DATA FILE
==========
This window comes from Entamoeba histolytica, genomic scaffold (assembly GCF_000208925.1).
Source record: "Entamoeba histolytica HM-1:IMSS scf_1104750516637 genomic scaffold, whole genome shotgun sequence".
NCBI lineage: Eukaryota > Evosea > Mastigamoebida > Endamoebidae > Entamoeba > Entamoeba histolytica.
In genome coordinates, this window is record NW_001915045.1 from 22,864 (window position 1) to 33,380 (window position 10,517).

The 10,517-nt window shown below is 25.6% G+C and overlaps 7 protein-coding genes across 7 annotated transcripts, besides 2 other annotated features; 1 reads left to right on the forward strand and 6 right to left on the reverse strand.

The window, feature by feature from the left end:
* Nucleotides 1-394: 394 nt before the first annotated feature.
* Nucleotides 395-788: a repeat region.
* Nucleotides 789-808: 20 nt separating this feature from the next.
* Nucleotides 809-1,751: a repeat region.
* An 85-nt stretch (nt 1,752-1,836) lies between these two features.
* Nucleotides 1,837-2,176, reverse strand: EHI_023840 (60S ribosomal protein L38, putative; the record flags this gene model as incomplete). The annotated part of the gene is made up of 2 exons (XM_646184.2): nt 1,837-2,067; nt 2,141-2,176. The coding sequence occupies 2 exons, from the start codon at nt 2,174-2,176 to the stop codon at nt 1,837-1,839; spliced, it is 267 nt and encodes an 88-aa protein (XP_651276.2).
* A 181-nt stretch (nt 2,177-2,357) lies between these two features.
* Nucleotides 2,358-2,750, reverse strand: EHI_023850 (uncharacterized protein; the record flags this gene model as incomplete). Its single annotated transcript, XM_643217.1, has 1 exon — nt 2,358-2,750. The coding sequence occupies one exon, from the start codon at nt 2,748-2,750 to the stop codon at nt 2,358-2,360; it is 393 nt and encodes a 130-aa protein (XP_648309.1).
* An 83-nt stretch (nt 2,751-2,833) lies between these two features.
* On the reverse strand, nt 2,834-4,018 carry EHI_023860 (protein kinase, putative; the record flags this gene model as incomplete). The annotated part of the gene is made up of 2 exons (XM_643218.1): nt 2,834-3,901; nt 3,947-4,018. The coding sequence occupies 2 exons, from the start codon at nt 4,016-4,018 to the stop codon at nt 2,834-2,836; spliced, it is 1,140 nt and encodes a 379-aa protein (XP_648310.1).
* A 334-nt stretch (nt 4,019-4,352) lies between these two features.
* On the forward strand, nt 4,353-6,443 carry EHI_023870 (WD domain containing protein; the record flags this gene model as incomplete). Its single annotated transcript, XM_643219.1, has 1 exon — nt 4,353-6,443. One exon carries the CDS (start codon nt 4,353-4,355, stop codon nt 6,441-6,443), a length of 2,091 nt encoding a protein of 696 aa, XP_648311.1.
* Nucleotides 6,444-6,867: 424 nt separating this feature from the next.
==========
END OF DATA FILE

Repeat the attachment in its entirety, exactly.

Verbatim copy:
This window comes from Entamoeba histolytica, genomic scaffold (assembly GCF_000208925.1).
Source record: "Entamoeba histolytica HM-1:IMSS scf_1104750516637 genomic scaffold, whole genome shotgun sequence".
NCBI lineage: Eukaryota > Evosea > Mastigamoebida > Endamoebidae > Entamoeba > Entamoeba histolytica.
In genome coordinates, this window is record NW_001915045.1 from 22,864 (window position 1) to 33,380 (window position 10,517).

The 10,517-nt window shown below is 25.6% G+C and overlaps 7 protein-coding genes across 7 annotated transcripts, besides 2 other annotated features; 1 reads left to right on the forward strand and 6 right to left on the reverse strand.

The window, feature by feature from the left end:
* Nucleotides 1-394: 394 nt before the first annotated feature.
* Nucleotides 395-788: a repeat region.
* Nucleotides 789-808: 20 nt separating this feature from the next.
* Nucleotides 809-1,751: a repeat region.
* An 85-nt stretch (nt 1,752-1,836) lies between these two features.
* Nucleotides 1,837-2,176, reverse strand: EHI_023840 (60S ribosomal protein L38, putative; the record flags this gene model as incomplete). The annotated part of the gene is made up of 2 exons (XM_646184.2): nt 1,837-2,067; nt 2,141-2,176. The coding sequence occupies 2 exons, from the start codon at nt 2,174-2,176 to the stop codon at nt 1,837-1,839; spliced, it is 267 nt and encodes an 88-aa protein (XP_651276.2).
* A 181-nt stretch (nt 2,177-2,357) lies between these two features.
* Nucleotides 2,358-2,750, reverse strand: EHI_023850 (uncharacterized protein; the record flags this gene model as incomplete). Its single annotated transcript, XM_643217.1, has 1 exon — nt 2,358-2,750. The coding sequence occupies one exon, from the start codon at nt 2,748-2,750 to the stop codon at nt 2,358-2,360; it is 393 nt and encodes a 130-aa protein (XP_648309.1).
* An 83-nt stretch (nt 2,751-2,833) lies between these two features.
* On the reverse strand, nt 2,834-4,018 carry EHI_023860 (protein kinase, putative; the record flags this gene model as incomplete). The annotated part of the gene is made up of 2 exons (XM_643218.1): nt 2,834-3,901; nt 3,947-4,018. The coding sequence occupies 2 exons, from the start codon at nt 4,016-4,018 to the stop codon at nt 2,834-2,836; spliced, it is 1,140 nt and encodes a 379-aa protein (XP_648310.1).
* A 334-nt stretch (nt 4,019-4,352) lies between these two features.
* On the forward strand, nt 4,353-6,443 carry EHI_023870 (WD domain containing protein; the record flags this gene model as incomplete). Its single annotated transcript, XM_643219.1, has 1 exon — nt 4,353-6,443. One exon carries the CDS (start codon nt 4,353-4,355, stop codon nt 6,441-6,443), a length of 2,091 nt encoding a protein of 696 aa, XP_648311.1.
* Nucleotides 6,444-6,867: 424 nt separating this feature from the next.